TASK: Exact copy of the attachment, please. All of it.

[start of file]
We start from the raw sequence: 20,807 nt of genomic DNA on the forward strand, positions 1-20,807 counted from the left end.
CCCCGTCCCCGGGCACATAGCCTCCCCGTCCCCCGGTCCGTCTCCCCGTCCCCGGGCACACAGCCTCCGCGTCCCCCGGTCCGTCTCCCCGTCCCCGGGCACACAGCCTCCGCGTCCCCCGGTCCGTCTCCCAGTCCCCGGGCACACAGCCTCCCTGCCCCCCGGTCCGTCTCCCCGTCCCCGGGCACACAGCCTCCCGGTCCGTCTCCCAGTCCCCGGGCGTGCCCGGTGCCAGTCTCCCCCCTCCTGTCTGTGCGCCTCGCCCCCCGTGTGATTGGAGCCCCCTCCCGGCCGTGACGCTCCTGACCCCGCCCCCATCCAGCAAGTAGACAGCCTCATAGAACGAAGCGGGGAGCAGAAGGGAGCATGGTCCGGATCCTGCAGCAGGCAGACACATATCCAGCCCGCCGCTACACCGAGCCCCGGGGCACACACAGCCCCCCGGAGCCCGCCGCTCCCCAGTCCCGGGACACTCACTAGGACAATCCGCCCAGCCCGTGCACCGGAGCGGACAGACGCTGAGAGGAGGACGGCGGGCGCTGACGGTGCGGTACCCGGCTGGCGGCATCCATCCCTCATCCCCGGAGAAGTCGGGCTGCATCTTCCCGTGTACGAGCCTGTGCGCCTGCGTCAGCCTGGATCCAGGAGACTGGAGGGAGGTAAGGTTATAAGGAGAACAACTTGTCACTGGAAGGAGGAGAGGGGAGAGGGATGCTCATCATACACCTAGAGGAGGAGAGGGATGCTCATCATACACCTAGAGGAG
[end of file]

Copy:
We start from the raw sequence: 20,807 nt of genomic DNA on the forward strand, positions 1-20,807 counted from the left end.
CCCCGTCCCCGGGCACATAGCCTCCCCGTCCCCCGGTCCGTCTCCCCGTCCCCGGGCACACAGCCTCCGCGTCCCCCGGTCCGTCTCCCCGTCCCCGGGCACACAGCCTCCGCGTCCCCCGGTCCGTCTCCCAGTCCCCGGGCACACAGCCTCCCTGCCCCCCGGTCCGTCTCCCCGTCCCCGGGCACACAGCCTCCCGGTCCGTCTCCCAGTCCCCGGGCGTGCCCGGTGCCAGTCTCCCCCCTCCTGTCTGTGCGCCTCGCCCCCCGTGTGATTGGAGCCCCCTCCCGGCCGTGACGCTCCTGACCCCGCCCCCATCCAGCAAGTAGACAGCCTCATAGAACGAAGCGGGGAGCAGAAGGGAGCATGGTCCGGATCCTGCAGCAGGCAGACACATATCCAGCCCGCCGCTACACCGAGCCCCGGGGCACACACAGCCCCCCGGAGCCCGCCGCTCCCCAGTCCCGGGACACTCACTAGGACAATCCGCCCAGCCCGTGCACCGGAGCGGACAGACGCTGAGAGGAGGACGGCGGGCGCTGACGGTGCGGTACCCGGCTGGCGGCATCCATCCCTCATCCCCGGAGAAGTCGGGCTGCATCTTCCCGTGTACGAGCCTGTGCGCCTGCGTCAGCCTGGATCCAGGAGACTGGAGGGAGGTAAGGTTATAAGGAGAACAACTTGTCACTGGAAGGAGGAGAGGGGAGAGGGATGCTCATCATACACCTAGAGGAGGAGAGGGATGCTCATCATACACCTAGAGGAG